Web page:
One of the most intriguing photo-related copyright infringement lawsuits in recent years has been put on hold due to a bankruptcy protection request.
Rod Stewart and the other defendants have avoided an appearance in court, for the time being, following Caesars Palace filing for Chapter 11 earlier this month.
For those of you who are unfamiliar with the case details, here’s the gist of it:
- 1981 – Photographer Bonnie Schiffman photographed Rod Stewart from behind, showing the back of his head (with his signature hair style) and shoulders.
- 1989 – A cropped version of the photo is licensed to Stewart, non-exclusively, to appear on the cover of his greatest hits album, “Storyteller”.
- 2010 – Stewart’s manager, Arnold Stiefel, contacted Schiffman stating the singer would like to use her photo in a billboard campaign called “Rod’s Back” – referring to his comeback as well as the photo itself.
- 2013 – A licensing fee of $1500 was offered for the billboard usage. Schiffman declined the offer for being too low. Stiefel refused to increase the offer and stated that another photograph will be obtained instead.
- 2013 – Schiffman learned that a photo extremely similar to hers was being used to promote Stewart’s residence show at Caesars Palace. The new image, claimed to be a replicate, was used at live performances, on print advertising, tickets and online marketing.
- March 2014 – Schiffman’s lawyers sent a cease and desist letter “requesting that they account for all of their usages and pay a fair license fee therfor”.
- September 2014 – Schiffman filed her lawsuit against Stewart, Stiefel, Caesars Palace and several other companies at a California District court.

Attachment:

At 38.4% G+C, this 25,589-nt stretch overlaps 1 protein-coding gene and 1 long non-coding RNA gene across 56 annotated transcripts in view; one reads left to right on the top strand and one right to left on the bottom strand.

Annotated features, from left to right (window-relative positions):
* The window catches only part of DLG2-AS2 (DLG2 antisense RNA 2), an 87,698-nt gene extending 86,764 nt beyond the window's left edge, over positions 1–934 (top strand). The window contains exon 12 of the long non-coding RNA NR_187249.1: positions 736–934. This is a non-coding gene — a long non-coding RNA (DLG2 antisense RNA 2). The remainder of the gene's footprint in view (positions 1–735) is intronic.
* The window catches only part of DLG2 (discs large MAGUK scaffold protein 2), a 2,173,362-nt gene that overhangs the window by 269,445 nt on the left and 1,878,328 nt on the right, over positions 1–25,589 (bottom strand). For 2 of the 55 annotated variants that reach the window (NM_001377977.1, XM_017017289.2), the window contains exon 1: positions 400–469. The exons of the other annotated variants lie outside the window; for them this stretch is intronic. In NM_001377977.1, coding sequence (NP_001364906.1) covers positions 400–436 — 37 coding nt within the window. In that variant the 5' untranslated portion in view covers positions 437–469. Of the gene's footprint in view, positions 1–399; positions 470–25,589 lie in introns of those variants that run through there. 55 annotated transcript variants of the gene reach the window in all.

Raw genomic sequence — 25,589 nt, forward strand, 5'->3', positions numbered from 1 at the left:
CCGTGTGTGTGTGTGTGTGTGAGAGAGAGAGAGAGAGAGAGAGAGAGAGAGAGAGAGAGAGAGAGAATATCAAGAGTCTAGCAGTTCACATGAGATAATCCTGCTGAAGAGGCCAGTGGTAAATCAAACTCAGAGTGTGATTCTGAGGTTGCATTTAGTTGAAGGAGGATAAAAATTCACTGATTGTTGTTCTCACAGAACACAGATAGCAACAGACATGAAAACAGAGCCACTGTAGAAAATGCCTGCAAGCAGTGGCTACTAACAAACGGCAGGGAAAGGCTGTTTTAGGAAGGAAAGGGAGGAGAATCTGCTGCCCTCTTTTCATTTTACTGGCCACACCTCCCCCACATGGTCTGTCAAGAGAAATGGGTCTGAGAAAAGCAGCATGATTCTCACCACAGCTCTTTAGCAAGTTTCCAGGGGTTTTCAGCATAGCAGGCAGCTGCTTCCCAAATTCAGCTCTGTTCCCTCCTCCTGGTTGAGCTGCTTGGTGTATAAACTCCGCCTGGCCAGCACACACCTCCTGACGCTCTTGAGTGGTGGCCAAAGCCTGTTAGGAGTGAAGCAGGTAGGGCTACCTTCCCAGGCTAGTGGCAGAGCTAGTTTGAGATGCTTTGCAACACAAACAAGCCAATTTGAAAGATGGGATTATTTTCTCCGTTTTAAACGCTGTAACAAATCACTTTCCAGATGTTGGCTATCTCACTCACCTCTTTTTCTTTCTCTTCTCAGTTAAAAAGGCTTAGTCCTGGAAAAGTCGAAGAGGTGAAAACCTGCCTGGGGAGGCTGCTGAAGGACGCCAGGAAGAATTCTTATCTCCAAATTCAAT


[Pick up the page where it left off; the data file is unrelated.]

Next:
According to MyNewLA.com, the District court is to be given an update regarding the Chapter 11 case every 120 days.
This is the second copyright infringement case we’ve covered this week where it seems that a replicate image was created in order tocut expenses. While Nike would have had to pay a larger amount of money to prevent the Air Jordan logo lawsuit, it seems that in this case paying just a few thousand Dollars more could potentially save millions.
I explained some of the benefits of registering your photos with the Copyright Office in the Nike/Air Jordan case, with a main benefit being the ability to file for statutory damages and attorney’s fees.
As Schiffman was smart enough to register her copyright, and due to the claims above, her demands include the following:
- Compensatory damages in a sum of not less than $2,500,000
- Punitive damages in a sum of not less than $2,500,000
- Actual damages and any profits attributable to the infringement of her copyright
- Statutory damages
- Attorney’s fees
- Further relief as the court may deem just and proper
Obviously the defendants will also have to stop using the replicate photo.
It is entirely possible that the defendants did not know that creating a similar photo could be a violation of the photographer’s copyright. That being said, I’m sure that a ruling sending a hefty sum of money Schiffman’s way will make a lot more people bother to learn a bit about copyright laws before they try to save a few bucks.